It’s a truth universally acknowledged that, at least in the U.S. (and certainly in Canada), the government defers far more to religious beliefs than to philosophical ones. There are Religious Freedom Restoration Acts (but no philosophical ones); when there was a military draft you could get a conscientious objector exemption if you were religious, but not if your objections were philosophical or moral (I got exempted because chaplains testified that my objections to war were quasi-religious); and many states will exculpate you if you injure your children by refusing to get them medical care on religious grounds, but not if you do so on philosophical grounds.
Further, as the following figure from CNN shows, 48 of the 50 US states allow exemption from required school vaccination on religious grounds, but only 20 states on philosophical grounds alone:
Now I understand why the First Amendment guarantees people the right to practice their beliefs without interference, even if those beliefs, as in the case of Kim Davis, keep her from doing part of her job. But why religion and not philosophy?
After all, one can argue that philosophical beliefs have a stronger claim on legal recognition, or at least on public “respect,” than do religious beliefs. First of all, most people get their religion via accidents of birth: if you’re born in Utah, you’re likely to be a Mormon, a Muslim if born in Saudi Arabia, and a Christian if born in Mississippi. That, of course, means those beliefs weren’t arrived at by reason but by cultural inheritance.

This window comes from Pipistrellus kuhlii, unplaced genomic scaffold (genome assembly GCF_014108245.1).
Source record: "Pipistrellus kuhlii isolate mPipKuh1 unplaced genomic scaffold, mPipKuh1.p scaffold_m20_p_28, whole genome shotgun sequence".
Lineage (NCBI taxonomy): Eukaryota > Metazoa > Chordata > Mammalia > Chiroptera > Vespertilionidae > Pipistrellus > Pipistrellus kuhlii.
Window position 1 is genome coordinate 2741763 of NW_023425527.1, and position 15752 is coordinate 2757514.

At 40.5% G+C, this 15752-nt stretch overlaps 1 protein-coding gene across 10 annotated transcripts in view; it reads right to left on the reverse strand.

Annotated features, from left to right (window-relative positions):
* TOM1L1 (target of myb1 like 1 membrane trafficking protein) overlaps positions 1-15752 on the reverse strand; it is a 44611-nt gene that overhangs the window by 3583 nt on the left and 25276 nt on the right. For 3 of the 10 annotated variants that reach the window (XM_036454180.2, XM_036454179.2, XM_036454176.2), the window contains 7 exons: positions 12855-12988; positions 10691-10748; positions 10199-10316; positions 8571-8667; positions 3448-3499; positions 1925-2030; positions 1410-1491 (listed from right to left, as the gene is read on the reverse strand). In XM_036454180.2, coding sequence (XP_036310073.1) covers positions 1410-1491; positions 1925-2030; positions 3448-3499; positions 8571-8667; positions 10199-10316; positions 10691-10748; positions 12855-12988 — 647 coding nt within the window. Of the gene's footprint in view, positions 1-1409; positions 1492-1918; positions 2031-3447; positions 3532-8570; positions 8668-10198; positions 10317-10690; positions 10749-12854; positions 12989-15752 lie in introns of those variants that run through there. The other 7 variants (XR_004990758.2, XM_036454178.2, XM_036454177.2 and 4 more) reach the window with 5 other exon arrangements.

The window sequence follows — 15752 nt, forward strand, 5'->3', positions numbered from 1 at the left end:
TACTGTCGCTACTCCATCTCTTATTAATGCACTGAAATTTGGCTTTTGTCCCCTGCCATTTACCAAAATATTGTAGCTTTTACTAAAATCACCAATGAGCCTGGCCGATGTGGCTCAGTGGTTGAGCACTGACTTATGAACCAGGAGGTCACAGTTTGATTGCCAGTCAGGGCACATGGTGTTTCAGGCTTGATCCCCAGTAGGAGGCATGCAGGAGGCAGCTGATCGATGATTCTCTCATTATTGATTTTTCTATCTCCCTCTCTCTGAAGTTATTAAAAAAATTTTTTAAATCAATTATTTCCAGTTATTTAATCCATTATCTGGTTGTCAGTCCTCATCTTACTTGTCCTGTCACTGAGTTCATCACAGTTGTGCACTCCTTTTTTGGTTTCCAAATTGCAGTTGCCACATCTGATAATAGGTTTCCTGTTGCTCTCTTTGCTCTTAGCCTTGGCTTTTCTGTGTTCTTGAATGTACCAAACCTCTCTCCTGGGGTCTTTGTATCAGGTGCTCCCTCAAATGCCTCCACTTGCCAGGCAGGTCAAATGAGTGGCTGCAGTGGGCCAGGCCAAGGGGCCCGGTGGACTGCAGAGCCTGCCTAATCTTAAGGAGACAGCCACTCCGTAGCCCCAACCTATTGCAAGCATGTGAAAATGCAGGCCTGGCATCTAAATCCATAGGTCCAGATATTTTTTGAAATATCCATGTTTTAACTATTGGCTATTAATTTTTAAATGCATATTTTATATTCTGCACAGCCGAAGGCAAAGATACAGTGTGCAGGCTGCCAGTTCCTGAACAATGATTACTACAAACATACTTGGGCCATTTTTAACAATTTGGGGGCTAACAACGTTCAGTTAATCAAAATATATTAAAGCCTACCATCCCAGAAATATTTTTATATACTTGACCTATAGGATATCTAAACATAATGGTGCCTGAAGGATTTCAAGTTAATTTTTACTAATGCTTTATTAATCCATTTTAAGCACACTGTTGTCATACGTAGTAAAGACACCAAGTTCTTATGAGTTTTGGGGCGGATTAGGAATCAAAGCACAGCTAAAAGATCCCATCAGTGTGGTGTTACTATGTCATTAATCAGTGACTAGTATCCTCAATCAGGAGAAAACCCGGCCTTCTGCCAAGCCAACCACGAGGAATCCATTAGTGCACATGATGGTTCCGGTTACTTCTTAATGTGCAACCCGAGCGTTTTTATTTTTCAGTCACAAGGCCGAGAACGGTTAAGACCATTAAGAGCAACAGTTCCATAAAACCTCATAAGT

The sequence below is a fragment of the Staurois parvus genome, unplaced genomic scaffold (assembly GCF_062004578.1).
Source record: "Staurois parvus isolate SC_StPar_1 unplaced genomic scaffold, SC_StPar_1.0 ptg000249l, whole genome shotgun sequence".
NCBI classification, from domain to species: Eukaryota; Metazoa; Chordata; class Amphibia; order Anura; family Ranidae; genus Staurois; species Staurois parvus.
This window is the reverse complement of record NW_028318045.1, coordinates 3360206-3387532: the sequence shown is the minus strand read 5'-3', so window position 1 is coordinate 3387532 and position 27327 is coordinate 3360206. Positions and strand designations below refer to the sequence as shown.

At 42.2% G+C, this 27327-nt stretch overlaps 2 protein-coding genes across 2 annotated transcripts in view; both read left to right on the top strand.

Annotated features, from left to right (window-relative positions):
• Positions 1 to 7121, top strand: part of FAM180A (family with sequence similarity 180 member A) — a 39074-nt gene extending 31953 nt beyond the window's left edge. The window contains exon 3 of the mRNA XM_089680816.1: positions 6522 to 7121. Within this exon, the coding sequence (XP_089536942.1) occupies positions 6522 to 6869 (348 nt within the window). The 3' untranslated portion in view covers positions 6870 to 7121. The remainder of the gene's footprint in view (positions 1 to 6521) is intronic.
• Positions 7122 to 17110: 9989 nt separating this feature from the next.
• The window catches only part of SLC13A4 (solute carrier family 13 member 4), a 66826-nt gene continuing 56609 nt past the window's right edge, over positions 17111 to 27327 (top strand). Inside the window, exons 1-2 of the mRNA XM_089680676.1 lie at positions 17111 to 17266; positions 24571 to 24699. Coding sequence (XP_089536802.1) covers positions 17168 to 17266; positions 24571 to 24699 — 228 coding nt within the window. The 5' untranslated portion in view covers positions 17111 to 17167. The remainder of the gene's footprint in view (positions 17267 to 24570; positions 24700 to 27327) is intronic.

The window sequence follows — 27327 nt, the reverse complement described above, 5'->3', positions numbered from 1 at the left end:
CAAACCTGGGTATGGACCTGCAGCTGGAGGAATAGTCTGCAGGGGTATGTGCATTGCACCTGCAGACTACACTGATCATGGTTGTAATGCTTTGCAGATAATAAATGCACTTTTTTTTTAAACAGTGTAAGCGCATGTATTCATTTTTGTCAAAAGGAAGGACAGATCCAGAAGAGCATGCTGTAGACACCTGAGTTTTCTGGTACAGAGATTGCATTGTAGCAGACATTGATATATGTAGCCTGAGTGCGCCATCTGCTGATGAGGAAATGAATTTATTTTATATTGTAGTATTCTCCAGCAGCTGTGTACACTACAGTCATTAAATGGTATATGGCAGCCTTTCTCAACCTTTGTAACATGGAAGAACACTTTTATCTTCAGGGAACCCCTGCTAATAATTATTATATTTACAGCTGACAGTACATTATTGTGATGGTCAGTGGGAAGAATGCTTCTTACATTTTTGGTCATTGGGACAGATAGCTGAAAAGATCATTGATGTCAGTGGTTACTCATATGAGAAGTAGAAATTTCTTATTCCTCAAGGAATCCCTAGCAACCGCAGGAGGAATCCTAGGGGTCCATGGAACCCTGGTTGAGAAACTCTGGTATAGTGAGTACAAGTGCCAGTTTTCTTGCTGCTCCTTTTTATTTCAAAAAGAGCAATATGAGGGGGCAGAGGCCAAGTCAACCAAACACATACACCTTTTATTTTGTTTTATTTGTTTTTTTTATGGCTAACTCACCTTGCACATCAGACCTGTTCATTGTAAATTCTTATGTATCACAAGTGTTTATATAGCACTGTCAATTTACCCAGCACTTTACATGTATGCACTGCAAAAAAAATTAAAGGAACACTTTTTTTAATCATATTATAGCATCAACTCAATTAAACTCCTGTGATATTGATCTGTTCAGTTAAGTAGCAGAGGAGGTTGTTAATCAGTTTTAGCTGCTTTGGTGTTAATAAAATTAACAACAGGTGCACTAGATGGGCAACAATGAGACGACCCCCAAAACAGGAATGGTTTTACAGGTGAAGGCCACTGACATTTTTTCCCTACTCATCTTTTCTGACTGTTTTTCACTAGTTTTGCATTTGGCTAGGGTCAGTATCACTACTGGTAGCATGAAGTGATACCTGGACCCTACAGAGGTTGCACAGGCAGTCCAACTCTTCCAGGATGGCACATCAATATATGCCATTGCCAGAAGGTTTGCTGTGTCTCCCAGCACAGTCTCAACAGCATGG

Further, in many cases, but of course not all, people usually arrive at philosophical positions through introspection, doubt, and questioning. That is, they pick a philosophy by considering alternatives. That is rarely the case for religion, as John Loftus emphasizes in his writings on the “outsider test for faith“. Secular systems of ethics, for example, are often accepted only after a long process of reason and introspection, as opposed to religious ethics, which are often taken on faith because they supposedly derive from God’s will or from scripture. (Of course whatever views you adopt in the end are all determined by your genes and environment, but what I’m arguing here is that there’s no reason to privilege religion over philosophy.)
Finally, philosophical views are often held just as tenaciously, and considered just as integral a part of a person’s “worldview”, as are religious beliefs. Think of pacifists and animal-rights activists.
It seems to me, then, that most government accommodations to religion could also be extended to philosophy. Now I’m not saying that they should: whether Kim Davis opposed gay marriage because she was a Christian or because that violated some philosophical view (NOT LIKELY in any case), she should be forced to do her job. Likewise, all children should be vaccinated before attending public school, regardless of their philosophical or religious views. (Medical exemptions, as in the case of immunodeficiency, are of course fine.)
But there is one difference—something Lawrence Krauss touched on his his New Yorkerpiece. I’d rather have those with philosophical views try to impose them on me through government than those with religious views. For, at least in principle, philosophy is open to rational debate, while religion, as Lawrence noted, is not.
Readers should weigh in below, as I really would like to know why religion is put on a pedestal in the U.S. while equally sincere philosophical views are not.